PISA results—a snapshot of schools in Canada
Schools are so commonplace we tend to take them for granted. But COVID was a wake-up call. When governments across the country closed schools and disrupted learning, many families rediscovered the important contributions schools make to modern society.
Just what are schools expected to do? Did Canadian schools live up to these expectations before the pandemic upheaval?
The classic sociological answer identifies five interrelated key functions of schools—education, socialization, care, selection and certification. Most COVID measures interfered with all of them. School closures had immediate devasting impacts on the care function, denying children and their families the previously reliable taken-for-granted access to the publicly-subsidized safe harbours of neighbourhood schools.
The other functions are all interrelated facets of education in modern societies. At root, schools are expected to teach important, incrementally increasing, specialized knowledge and skills to eligible students. Eligibility can be a complex and contentious issue, but equality of opportunity for all competent candidates remains a key guiding principle, especially in public elementary and secondary schools.
According to results from the Programme for International Student Assessment (PISA), Canada’s schools satisfying these fundamental expectations. PISA has been testing the academic performance of randomly sampled Grade 10 students in reading, math and science every three years since 2000. Canadian students have attained high average scores in each subject in all test years, placing 6th in reading, 8th in science and 12th in math among 78 participating countries in the most recent pre-COVID 2018 results.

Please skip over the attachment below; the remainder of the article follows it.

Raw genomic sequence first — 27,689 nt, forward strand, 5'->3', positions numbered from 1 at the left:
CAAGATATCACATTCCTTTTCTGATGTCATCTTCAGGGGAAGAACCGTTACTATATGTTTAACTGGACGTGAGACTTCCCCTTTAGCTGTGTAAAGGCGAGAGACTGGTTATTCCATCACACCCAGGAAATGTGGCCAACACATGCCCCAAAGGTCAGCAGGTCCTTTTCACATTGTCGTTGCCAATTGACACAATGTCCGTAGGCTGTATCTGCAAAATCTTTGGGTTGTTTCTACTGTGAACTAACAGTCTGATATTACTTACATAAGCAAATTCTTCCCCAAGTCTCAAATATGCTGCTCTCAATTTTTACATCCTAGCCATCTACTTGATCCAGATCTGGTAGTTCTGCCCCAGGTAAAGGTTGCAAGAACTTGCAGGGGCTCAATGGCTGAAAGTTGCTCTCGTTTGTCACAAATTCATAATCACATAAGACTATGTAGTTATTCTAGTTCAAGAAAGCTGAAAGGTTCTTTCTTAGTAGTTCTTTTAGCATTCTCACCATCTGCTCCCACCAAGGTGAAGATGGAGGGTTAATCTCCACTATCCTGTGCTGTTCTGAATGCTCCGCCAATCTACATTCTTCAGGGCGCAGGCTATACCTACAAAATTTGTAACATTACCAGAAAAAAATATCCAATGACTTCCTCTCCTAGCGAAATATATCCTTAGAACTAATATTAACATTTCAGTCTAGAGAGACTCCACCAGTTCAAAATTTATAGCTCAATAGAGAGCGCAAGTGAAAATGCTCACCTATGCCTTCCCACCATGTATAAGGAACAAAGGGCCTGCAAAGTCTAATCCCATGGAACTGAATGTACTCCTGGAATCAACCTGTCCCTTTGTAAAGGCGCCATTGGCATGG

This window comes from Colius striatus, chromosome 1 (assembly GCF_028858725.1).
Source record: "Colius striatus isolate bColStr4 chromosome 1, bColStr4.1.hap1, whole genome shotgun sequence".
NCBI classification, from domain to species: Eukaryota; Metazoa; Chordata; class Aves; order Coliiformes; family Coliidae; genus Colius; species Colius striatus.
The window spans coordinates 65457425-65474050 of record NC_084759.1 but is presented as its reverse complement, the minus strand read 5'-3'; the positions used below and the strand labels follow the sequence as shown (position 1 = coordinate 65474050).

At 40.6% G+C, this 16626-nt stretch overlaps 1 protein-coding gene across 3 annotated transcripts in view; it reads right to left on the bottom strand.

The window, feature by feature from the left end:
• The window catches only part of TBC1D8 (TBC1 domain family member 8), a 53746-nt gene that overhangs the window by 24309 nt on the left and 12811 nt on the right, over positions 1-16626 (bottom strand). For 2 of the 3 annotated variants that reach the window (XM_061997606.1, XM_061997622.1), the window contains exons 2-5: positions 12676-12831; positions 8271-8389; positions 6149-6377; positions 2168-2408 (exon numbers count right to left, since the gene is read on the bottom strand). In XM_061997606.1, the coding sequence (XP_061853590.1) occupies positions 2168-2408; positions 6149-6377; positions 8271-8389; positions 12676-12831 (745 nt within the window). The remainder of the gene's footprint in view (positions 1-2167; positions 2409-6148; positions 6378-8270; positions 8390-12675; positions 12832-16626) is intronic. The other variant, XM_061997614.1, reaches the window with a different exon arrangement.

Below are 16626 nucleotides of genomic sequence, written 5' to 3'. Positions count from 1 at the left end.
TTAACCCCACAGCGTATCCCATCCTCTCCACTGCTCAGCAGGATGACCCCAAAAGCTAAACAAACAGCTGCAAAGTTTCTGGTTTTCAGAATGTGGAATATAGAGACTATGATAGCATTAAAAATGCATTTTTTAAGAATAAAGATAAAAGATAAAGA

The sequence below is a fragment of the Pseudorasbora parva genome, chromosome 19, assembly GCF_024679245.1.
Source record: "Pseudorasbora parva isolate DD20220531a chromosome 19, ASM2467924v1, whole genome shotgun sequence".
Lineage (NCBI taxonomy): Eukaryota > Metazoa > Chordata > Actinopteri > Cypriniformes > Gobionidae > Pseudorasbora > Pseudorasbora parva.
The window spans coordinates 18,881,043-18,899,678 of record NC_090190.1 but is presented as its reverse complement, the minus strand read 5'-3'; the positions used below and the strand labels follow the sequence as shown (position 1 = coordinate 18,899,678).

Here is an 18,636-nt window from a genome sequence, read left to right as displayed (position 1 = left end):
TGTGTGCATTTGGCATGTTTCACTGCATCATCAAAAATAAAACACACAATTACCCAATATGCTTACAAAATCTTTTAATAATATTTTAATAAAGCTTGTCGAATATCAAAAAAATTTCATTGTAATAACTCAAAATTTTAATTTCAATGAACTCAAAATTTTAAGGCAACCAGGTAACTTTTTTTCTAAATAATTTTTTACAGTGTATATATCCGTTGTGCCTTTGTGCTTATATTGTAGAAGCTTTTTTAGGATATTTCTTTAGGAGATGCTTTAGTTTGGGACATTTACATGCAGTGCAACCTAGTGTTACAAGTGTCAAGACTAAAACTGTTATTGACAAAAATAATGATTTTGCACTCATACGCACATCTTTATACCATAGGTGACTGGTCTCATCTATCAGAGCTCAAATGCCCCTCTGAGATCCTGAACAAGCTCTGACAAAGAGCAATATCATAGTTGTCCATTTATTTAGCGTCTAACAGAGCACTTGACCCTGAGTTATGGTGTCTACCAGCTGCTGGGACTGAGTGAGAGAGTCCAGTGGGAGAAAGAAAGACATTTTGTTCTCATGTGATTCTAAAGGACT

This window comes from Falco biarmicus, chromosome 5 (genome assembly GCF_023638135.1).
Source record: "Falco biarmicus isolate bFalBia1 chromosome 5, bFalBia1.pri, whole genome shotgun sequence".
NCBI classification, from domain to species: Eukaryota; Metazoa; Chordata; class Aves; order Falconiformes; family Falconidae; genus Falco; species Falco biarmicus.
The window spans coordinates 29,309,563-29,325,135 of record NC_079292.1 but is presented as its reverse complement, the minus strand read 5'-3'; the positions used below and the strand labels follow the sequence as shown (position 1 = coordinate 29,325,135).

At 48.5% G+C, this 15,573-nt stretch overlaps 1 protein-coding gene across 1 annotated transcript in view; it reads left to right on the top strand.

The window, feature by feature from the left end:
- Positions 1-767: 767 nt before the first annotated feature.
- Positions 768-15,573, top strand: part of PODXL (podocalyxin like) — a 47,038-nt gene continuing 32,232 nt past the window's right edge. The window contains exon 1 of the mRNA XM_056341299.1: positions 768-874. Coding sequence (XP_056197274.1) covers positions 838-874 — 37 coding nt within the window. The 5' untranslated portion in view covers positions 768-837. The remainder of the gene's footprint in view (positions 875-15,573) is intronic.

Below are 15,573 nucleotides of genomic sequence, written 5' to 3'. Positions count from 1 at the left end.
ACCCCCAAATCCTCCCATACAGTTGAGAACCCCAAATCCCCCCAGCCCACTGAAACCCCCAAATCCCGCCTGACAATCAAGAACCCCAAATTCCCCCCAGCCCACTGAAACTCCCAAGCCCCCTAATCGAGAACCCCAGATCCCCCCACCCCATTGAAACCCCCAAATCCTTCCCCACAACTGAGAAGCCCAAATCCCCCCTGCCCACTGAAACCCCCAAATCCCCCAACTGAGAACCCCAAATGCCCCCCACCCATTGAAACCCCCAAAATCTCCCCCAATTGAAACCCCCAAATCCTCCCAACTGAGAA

While test results from samples of students in single grades offer limited accounts of the accomplishments of schools, PISA tests measure life-relevant knowledge and skills in core subjects among young people who’ve completed elementary school and stand poised to begin more demanding programs leading to employment credentials. And despite their limitations, PISA results provide the most comprehensive set of school performance and context measures available including estimates of the socioeconomic status of participating students, which illuminate how well schools meet the equality of opportunity expectation. Here, Canadian schools do a comparatively good job of equalizing education opportunities for disadvantaged students.
Students from financially secure homes with well-educated parents typically do well in school whereas those from more disadvantaged homes tend to do less well. Yet some excel in the classroom. PISA describes such students as “resilient.” As discussed in my new study published by the Fraser Institute, Canadian schools have commendably high numbers of resilient students.
In the latest PISA results from 2018, an average of 11.8 per cent students in G7 countries were academically resilient. Canada (13.9 per cent) ranked second with a score statistically indistinguishable from first-place United Kingdom (14 per cent).
As shown by the PISA results to-date, Canada’s schools were performing their fundamental functions well pre-COVID. The results of the next PISA assessment, available in 2023, will provide insight into the comparative effects of school closures and learning disruptions during the pandemic, on both the instructional and social equity work of Canadian schools.
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